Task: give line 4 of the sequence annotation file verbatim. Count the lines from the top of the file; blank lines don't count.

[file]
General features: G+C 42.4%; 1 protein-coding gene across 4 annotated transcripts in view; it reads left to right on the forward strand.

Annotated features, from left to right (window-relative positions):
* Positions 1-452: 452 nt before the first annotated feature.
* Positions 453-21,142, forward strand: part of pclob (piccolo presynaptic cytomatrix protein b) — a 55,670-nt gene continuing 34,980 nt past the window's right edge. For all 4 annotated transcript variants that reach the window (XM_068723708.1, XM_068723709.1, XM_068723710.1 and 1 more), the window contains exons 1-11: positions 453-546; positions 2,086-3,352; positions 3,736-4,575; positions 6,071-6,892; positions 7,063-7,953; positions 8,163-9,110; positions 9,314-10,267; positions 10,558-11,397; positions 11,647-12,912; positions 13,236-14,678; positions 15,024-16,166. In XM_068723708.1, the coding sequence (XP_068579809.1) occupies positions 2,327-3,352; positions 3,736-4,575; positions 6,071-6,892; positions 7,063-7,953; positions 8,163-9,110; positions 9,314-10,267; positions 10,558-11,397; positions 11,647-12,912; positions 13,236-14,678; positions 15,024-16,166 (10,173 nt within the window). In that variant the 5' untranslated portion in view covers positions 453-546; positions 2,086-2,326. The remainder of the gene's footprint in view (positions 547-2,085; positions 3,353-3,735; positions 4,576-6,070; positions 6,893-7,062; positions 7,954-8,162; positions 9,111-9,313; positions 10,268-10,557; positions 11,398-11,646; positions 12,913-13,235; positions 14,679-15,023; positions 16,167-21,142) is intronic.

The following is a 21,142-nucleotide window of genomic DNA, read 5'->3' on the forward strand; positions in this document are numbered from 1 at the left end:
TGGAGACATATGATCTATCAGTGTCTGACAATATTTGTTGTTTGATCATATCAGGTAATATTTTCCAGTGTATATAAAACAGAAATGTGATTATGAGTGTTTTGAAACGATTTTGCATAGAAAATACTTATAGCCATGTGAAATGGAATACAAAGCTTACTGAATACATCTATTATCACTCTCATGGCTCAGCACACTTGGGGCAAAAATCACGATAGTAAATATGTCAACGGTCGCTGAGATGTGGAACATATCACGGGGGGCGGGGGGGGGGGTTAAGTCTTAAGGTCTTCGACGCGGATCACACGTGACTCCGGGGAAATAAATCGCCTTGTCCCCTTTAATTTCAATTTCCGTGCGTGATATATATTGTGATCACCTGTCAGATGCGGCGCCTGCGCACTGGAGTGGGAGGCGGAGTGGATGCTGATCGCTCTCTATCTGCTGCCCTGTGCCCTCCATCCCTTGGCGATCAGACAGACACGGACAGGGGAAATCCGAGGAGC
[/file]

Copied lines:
* Positions 453-21,142, forward strand: part of pclob (piccolo presynaptic cytomatrix protein b) — a 55,670-nt gene continuing 34,980 nt past the window's right edge. For all 4 annotated transcript variants that reach the window (XM_068723708.1, XM_068723709.1, XM_068723710.1 and 1 more), the window contains exons 1-11: positions 453-546; positions 2,086-3,352; positions 3,736-4,575; positions 6,071-6,892; positions 7,063-7,953; positions 8,163-9,110; positions 9,314-10,267; positions 10,558-11,397; positions 11,647-12,912; positions 13,236-14,678; positions 15,024-16,166. In XM_068723708.1, the coding sequence (XP_068579809.1) occupies positions 2,327-3,352; positions 3,736-4,575; positions 6,071-6,892; positions 7,063-7,953; positions 8,163-9,110; positions 9,314-10,267; positions 10,558-11,397; positions 11,647-12,912; positions 13,236-14,678; positions 15,024-16,166 (10,173 nt within the window). In that variant the 5' untranslated portion in view covers positions 453-546; positions 2,086-2,326. The remainder of the gene's footprint in view (positions 547-2,085; positions 3,353-3,735; positions 4,576-6,070; positions 6,893-7,062; positions 7,954-8,162; positions 9,111-9,313; positions 10,268-10,557; positions 11,398-11,646; positions 12,913-13,235; positions 14,679-15,023; positions 16,167-21,142) is intronic.